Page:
Monday, September 2, 2019

A Red Red Spirit :: Sylvia Plath Suicide Poetry Poems Essays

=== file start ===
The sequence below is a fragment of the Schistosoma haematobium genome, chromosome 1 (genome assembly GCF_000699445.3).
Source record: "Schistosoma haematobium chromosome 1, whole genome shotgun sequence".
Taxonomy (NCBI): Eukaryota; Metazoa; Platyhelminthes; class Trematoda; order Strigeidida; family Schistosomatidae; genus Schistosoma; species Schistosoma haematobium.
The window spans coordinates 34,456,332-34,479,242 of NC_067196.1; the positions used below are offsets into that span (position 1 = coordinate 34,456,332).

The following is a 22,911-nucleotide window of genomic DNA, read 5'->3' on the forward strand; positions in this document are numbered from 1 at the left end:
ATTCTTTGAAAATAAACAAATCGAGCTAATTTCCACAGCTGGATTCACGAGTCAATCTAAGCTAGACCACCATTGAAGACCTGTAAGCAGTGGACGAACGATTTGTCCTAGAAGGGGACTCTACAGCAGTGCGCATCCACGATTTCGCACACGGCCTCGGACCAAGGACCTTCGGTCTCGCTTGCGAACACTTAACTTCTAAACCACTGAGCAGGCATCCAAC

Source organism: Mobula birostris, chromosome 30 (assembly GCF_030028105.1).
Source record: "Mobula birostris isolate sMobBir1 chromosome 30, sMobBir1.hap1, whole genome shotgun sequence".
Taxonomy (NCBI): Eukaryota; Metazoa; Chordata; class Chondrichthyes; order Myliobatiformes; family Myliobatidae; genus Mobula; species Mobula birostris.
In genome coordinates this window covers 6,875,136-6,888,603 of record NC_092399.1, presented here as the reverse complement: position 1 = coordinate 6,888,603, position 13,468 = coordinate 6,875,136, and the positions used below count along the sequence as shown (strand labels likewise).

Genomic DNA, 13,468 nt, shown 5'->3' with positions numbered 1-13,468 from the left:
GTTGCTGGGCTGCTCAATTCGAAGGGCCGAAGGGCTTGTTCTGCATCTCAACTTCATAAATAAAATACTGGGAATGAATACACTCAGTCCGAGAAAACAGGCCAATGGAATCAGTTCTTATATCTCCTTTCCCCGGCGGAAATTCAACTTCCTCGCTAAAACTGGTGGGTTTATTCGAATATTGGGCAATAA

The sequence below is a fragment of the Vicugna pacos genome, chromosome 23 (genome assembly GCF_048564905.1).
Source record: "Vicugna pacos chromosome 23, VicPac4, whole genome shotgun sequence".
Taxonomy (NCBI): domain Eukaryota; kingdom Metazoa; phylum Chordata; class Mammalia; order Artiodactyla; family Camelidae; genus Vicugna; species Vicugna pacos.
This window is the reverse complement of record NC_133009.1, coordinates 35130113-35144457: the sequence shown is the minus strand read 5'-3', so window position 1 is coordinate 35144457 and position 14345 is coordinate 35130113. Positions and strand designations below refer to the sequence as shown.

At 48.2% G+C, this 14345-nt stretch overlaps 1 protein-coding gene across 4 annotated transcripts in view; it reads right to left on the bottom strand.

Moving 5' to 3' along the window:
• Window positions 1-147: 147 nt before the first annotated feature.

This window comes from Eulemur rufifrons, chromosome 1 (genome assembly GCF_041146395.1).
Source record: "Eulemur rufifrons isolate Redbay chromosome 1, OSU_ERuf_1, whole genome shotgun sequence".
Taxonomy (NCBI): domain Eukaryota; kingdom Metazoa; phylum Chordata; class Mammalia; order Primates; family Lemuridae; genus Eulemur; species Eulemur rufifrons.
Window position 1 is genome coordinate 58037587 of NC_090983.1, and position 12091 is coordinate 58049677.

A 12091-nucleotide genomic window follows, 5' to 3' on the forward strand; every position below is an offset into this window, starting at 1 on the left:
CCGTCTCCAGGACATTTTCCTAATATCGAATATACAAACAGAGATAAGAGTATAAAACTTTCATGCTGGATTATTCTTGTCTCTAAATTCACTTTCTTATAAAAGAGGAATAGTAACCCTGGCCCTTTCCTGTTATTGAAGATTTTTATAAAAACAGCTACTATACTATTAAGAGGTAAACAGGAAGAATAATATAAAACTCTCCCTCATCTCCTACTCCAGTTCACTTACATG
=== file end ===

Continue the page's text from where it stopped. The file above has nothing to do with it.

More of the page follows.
A Red Red Spirit Life and death, beginnings and endings. The death of one person: the ending of two lives, or the beginning of both? Sylvia Plath, tumbling through madness toward suicide, created a collection of poems titled Ariel, and used the theme poem to express the revelations she had while planning her own suicide. Thirty years later, the man who was blamed for her madness and death - her husband, British poet Ted Hughes - finally responded to the accusations with a set of his own poems he called The Birthday Letters. His poem Red is a direct response to Ariel. The two poems seek to present opposing views of Plath's madness and the "revelations" she found within insanity. One sees her death as a beginning, an entrance into a new state of consciousness. The other looks at it as an ending, as the loss of something unique and priceless. Sylvia Plath seems to suggest that her entire life had been meaningless, flat blankness, but that her madness had opened her eyes to a new world. Ted Hughes appear s to look upon her death in a distinctly different way. He sees it as violent, as an enormous loss, as a fallacy that ruined everything Plath had. Plath states her feelings in the first stanza of Ariel: "Stasis in darkness. / Then the substanceless blue. / Pour of tor and distances." Her words suggest that she believes her entire life had been meaningless, flat blankness, but that the outpouring of emotion that went into Ariel allowed her to see things differently. She speaks of "substanceless blue." Blue - the color of the sky, representative of light and knowledge. The "pouring" of lava - which forms tor - suggests that the enormous number of poems she created in a very short period of time allowed her to gain knowledge she had never had access to before. Even the title of the poem seems to suggest an evolution within the author. The name Ariel has two different meanings. First, it is the name of a spirit in Shakespeare's The Tempest. This spirit, near the end of the play, is released from her servitude to Prospero, and becomes a being of pure energy, free and beautiful. There is a direct connection between this image, and the image of Plath gaining some new revelation near the end of her life, causing her to view the world in some new and wonderful way.

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